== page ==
We took a short cut to get into Zimbabwe, down a small side road for about forty miles/62k.to the village of Siavonga, and from here across the vast dam that created the 110k long lake Kariba and onto the small town of Kariba.
In the sprawling grubby town wildlife comes from out of the bush and wanders the streets. On our way to the campsite there were elephants at the roadside and we even had to wait for one to move out of the way so we could go through the camp gate. There were hippos wandering around the camp at night and crocs basking on the lake shore, just outside the bar.
In our campsite we pitched our tent in the shade of a Jacaranda tree, I just had to write that, it is so evocative of Africa to me, so many authors have written such a phrase and I have been waiting for an opportunity to use it myself.
Moving on we went to Mana Pools safari area, where we camped on the banks of the Zambezi, for a change we had hyenas and honey badgers as our night time visitors.
Talking to a guide we asked where was good to go, he told us of a lion kill yesterday, and if there is still meat left they will still be there. We raced off like bats out of somewhere, unfortunately when we got there; there was only a naked carcass left. But only about one hundred metres away from this feast there was a camp with three or four tents, wow. Why do other people always get the luck?
As we go south it is necessary for us to stay in a B&B or two en route, The first town we tried to get a room we spent a bit of time going from place to place for a vacancy, it turns out that there is a general election soon and everywhere is full up, well almost everywhere. I think that Bob must have sent his goon squad out to the provinces to try and drum up votes.
We had a very quick try in Harare for accommodation failed and moved on to Nyanga, to a one time home of Cecil Rhodes, we camped in his front garden. This place has a bit of altitude, and the day time temperatures of 35c. plus, dropped to minus freezing at night. If we wanted to stay any longer (which we do) we are going to have to sort through our African safari luggage to see what we have that will be suitable for Arctic survival.
We are now wandering south, down the eastern highlands so we are expecting a few cold nights, at of our stopping points in the Bvumba hills we went to a place called Tony’s for a coffee and cake, it is in a fantastic setting and really great coffee and cake, I had to send Helen to pay for it in case I wilted at the price.
That night we were at 1800 metres, and were fed up with cold nights so we stayed in a hotel, Helen tells me our dinner, rump steak, cauliflower, peas, carrots and chips, with two ginger beers (we know how to live) was cheaper than the coffee at Tony’s. Although we are ambling we are also hurrying, because of the elections, they have never come in the top ten of tourist attractions so we want to be out of the country when it all goes down.
In Mutare we went to a Toyota dealers, I hate main dealers but this time I decided to bite the bullet and get my bits the easy way, “I want a bracket like this for my anti roll bar” “just a moment………….no sorry we don’t have” “OK I want two bolts like this” “just a moment……..no sorry we don’t have,…you can go to the auto breakers down the road, they have everything.”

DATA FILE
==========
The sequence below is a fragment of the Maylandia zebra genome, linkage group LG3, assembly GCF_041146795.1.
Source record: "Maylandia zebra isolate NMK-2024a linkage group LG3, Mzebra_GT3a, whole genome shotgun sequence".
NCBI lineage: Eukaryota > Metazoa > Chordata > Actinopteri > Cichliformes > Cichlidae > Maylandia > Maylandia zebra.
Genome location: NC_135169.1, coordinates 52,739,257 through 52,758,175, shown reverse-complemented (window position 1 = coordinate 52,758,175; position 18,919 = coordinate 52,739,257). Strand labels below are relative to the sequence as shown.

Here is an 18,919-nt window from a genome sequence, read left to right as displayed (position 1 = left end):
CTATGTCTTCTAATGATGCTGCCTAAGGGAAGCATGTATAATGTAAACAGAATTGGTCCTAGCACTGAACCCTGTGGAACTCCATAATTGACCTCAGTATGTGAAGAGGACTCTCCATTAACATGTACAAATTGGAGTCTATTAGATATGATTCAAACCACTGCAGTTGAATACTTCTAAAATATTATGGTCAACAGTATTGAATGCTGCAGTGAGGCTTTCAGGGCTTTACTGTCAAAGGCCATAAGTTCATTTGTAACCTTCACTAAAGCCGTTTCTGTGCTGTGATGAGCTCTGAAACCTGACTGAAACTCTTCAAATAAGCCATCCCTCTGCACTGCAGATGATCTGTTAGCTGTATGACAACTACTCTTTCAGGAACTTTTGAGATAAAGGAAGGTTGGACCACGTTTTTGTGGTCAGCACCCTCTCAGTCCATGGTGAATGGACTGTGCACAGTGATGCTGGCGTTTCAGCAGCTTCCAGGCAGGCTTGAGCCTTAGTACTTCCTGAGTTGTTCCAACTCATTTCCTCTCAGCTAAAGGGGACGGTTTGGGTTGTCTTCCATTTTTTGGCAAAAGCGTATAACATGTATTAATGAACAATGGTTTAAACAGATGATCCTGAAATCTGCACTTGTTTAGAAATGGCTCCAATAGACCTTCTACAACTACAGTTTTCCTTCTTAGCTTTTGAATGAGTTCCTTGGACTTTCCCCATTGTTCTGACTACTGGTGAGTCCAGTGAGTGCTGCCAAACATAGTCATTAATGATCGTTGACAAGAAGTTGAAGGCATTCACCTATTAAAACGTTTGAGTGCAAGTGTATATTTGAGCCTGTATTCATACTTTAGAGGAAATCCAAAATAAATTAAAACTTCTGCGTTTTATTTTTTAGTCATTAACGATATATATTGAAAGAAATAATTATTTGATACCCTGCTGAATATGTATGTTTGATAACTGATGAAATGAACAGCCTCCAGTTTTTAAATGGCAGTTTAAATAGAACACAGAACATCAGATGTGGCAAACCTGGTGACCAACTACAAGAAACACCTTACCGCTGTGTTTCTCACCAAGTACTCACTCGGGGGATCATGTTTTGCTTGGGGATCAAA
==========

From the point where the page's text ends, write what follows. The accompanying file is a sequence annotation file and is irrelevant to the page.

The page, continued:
I would have to say later we went to a Toyota dealer in South Africa for a steering joint to be done, after a four hour wait they came back with a list of what needed to be done, but could not do any of the jobs as they do not have the parts. I am glad I bought a Toyota!!!
Some while ago the Magarbe administration a bit of a problem with inflation, people were spending money quicker than the presses could print it, I seem to recall that the largest denomination note was ZW$ 100,000,000, Bob the man, decided to adopt the US dollar as official currency, when we came 2-3 years ago we needed to make sure all our notes were less than a certain age, anything with the wrong head cashier on, or whatever it was, was not acceptable. Now the one dollar notes are a scrungy mess, it is difficult to make out that it is a bank note let alone what year it was printed.
And they still have a problem with change, there are no US coins, go in the shop, your goods come to ten dollars fifty, no change. If you are very lucky you will get some South African rand, if not it is sweets or pens, in a pharmacy Helen got ten paracetamol as change. Maybe they think I give her a headache. The one that really winds me up is diesel, they almost fill the car up, if it comes to, say, $70 they poke down the bubbles with the fuel nozzle and squeeze a little more in, now we are up to $70.50 and they have no change. I fume (just a little) I have tried asking them why they don’t think, and stop when they are on a round figure! I have given them rand coins, sweets, whatever, but they are not very happy with that idea. They are not very happy huh! I just drive down the road scoffing Helen’s surplus paracetamol in an effort to try and calm myself down.
Approaching the border we are dropping out of the highlands and it is getting warmer again. And finally we went to immigration and then to customs, with the usual fiasco with the carnet. But we get through and then cross the Limpopo and we are in South Africa.
Zimbabwe is a super country with a lot to offer, but under the present management it is very run down and disorganised, it is difficult to get to some places and even more difficult to get any information. Hopefully one day that will all change.
There are some photos on ;- http://picasaweb.google.com/mickhelen99
I am having trouble with the map markers on http://www.zeemaps.com/map?group=468852.